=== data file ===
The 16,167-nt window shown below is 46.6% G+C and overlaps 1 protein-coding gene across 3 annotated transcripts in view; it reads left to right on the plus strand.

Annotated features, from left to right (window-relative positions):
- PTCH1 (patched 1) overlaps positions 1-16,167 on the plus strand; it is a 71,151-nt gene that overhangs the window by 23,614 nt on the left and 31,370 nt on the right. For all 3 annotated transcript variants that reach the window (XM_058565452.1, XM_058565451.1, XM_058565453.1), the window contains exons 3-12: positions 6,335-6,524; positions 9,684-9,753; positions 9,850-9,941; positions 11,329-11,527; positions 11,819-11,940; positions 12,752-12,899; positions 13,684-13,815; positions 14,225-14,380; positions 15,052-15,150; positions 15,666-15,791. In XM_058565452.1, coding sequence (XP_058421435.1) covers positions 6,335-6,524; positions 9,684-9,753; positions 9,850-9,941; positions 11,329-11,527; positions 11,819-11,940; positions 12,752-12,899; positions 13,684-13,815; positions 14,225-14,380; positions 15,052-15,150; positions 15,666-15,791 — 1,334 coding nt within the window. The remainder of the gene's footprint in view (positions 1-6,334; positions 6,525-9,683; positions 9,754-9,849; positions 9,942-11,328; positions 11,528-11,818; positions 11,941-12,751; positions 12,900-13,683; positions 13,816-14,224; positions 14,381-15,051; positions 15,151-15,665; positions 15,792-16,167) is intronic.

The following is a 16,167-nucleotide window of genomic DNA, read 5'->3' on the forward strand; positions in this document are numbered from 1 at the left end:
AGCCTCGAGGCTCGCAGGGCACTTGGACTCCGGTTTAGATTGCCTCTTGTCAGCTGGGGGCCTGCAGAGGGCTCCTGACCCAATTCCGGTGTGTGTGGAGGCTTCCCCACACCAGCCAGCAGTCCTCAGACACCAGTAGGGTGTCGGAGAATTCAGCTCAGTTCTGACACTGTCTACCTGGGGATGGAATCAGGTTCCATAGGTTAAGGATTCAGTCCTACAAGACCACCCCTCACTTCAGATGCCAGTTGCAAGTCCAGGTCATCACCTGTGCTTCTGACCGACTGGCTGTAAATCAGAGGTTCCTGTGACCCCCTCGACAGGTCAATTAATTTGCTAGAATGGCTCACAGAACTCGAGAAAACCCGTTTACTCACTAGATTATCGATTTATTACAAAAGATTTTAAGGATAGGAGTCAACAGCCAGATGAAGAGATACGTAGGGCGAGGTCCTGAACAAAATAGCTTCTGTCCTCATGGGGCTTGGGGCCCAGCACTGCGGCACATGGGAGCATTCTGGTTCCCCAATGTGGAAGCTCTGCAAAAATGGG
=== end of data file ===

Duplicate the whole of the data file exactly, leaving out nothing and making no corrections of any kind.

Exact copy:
The 16,167-nt window shown below is 46.6% G+C and overlaps 1 protein-coding gene across 3 annotated transcripts in view; it reads left to right on the plus strand.

Annotated features, from left to right (window-relative positions):
- PTCH1 (patched 1) overlaps positions 1-16,167 on the plus strand; it is a 71,151-nt gene that overhangs the window by 23,614 nt on the left and 31,370 nt on the right. For all 3 annotated transcript variants that reach the window (XM_058565452.1, XM_058565451.1, XM_058565453.1), the window contains exons 3-12: positions 6,335-6,524; positions 9,684-9,753; positions 9,850-9,941; positions 11,329-11,527; positions 11,819-11,940; positions 12,752-12,899; positions 13,684-13,815; positions 14,225-14,380; positions 15,052-15,150; positions 15,666-15,791. In XM_058565452.1, coding sequence (XP_058421435.1) covers positions 6,335-6,524; positions 9,684-9,753; positions 9,850-9,941; positions 11,329-11,527; positions 11,819-11,940; positions 12,752-12,899; positions 13,684-13,815; positions 14,225-14,380; positions 15,052-15,150; positions 15,666-15,791 — 1,334 coding nt within the window. The remainder of the gene's footprint in view (positions 1-6,334; positions 6,525-9,683; positions 9,754-9,849; positions 9,942-11,328; positions 11,528-11,818; positions 11,941-12,751; positions 12,900-13,683; positions 13,816-14,224; positions 14,381-15,051; positions 15,151-15,665; positions 15,792-16,167) is intronic.

The following is a 16,167-nucleotide window of genomic DNA, read 5'->3' on the forward strand; positions in this document are numbered from 1 at the left end:
AGCCTCGAGGCTCGCAGGGCACTTGGACTCCGGTTTAGATTGCCTCTTGTCAGCTGGGGGCCTGCAGAGGGCTCCTGACCCAATTCCGGTGTGTGTGGAGGCTTCCCCACACCAGCCAGCAGTCCTCAGACACCAGTAGGGTGTCGGAGAATTCAGCTCAGTTCTGACACTGTCTACCTGGGGATGGAATCAGGTTCCATAGGTTAAGGATTCAGTCCTACAAGACCACCCCTCACTTCAGATGCCAGTTGCAAGTCCAGGTCATCACCTGTGCTTCTGACCGACTGGCTGTAAATCAGAGGTTCCTGTGACCCCCTCGACAGGTCAATTAATTTGCTAGAATGGCTCACAGAACTCGAGAAAACCCGTTTACTCACTAGATTATCGATTTATTACAAAAGATTTTAAGGATAGGAGTCAACAGCCAGATGAAGAGATACGTAGGGCGAGGTCCTGAACAAAATAGCTTCTGTCCTCATGGGGCTTGGGGCCCAGCACTGCGGCACATGGGAGCATTCTGGTTCCCCAATGTGGAAGCTCTGCAAAAATGGG